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This article is from the Dictionary of North Carolina Biography, 6 volumes, edited by William S. Powell. Copyright ©1979-1996 by the University of North Carolina Press. Used by permission of the publisher. For personal use and not for further distribution. Please submit permission requests for other use directly to the publisher.

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Connor, Henry William

by Daniel M. Mcfarland, 1979

5 Aug. 1793–6 Jan. 1866

Henry William Connor, planter and congressman, was born near Amelia Court House, Prince George County, Va., and was graduated from South Carolina College, Columbia, in 1812. In 1814 he served as major and as aide-de-camp to Brigadier General Joseph Graham in the expedition against the Creek Indians. After the war he settled as a planter near Sherrill's Ford on the Catawba River.

Connor first ran for Congress against two Federalists in 1819; he was defeated by William Davidson. He defeated Davidson two years later and served in Congress for ten consecutive terms, from 1821 to 1841, seldom facing serious opposition. In February of 1825, when the House selected John Quincy Adams as president, most of the North Carolina delegation supported W.H. Crawford; Connor and Robert B. Vance cast their ballots for Andrew Jackson. For the rest of his political career, Connor was a loyal Democrat. His votes generally opposed centralization of power in Washington. During his first terms on Capitol Hill he was assigned to the Committee on Manufactures, and later he served on the Post Office and Post Roads Committee, of which he was chairman for several years. In his last session he was a member of the powerful Ways and Means Committee. After he retired from Congress, his seat was taken by Green W. Caldwell, a fellow Democrat.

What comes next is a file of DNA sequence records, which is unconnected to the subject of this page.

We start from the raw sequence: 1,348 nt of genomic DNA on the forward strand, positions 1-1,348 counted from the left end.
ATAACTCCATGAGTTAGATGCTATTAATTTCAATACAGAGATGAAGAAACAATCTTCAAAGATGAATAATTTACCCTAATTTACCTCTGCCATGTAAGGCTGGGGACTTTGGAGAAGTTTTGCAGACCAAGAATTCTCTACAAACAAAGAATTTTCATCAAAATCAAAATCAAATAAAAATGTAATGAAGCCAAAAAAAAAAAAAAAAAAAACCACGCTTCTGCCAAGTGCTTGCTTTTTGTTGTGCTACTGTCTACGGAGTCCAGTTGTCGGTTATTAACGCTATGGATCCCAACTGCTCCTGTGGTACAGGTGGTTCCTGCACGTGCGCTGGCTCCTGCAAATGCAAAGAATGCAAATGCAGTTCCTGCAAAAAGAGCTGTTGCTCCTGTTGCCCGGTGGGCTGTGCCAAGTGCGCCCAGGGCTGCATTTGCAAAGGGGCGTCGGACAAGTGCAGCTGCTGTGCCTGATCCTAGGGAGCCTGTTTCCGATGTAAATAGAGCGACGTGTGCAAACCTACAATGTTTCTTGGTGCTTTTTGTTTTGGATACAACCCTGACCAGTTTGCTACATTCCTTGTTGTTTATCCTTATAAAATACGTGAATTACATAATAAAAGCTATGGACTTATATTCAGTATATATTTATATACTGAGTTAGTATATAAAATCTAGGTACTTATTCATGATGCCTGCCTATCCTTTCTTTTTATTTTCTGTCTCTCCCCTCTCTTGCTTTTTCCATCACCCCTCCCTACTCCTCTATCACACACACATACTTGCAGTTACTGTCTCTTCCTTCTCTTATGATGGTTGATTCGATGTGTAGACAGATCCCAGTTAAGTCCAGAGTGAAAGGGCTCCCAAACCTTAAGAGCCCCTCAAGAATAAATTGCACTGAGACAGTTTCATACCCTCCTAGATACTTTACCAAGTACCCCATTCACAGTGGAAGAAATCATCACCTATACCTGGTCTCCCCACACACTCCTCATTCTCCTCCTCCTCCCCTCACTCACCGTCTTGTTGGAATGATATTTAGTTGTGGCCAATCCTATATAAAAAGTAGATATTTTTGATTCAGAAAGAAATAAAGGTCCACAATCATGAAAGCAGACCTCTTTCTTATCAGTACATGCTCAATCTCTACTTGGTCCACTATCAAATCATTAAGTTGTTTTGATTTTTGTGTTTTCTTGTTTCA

Connor was suggested as the Democratic candidate for governor in 1839. He was president of the Democratic State Convention in Salisbury in 1842 and was elected a councilor of state by the assembly in December of that year. Catawba County sent him to the state senate from 1848 to 1850. He died at Beattie's Ford soon after the end of the Civil War and was buried at Rehoboth Methodist Cemetery in Catawba County.


Biog. Dir. Am. Cong. (1971).

J. G. deR. Hamilton, Party Politics in North Carolina, 1835–1860 (1916).

W. S. Hoffmann, Andrew Jackson and North Carolina Politics (1971).

Additional Resources:

"Connor, Henry William, (1793 - 1866)." Biographical Directory of the United States Congress. Washington, D.C.: The Congress. (accessed January 15, 2014).

Robinson, Solon. Solon Robinson, pioneer and agriculturist; selected writings vol. 2. Indianapolis: Indiana Historical Bureau. 1936. 391. (accessed January 15, 2014).

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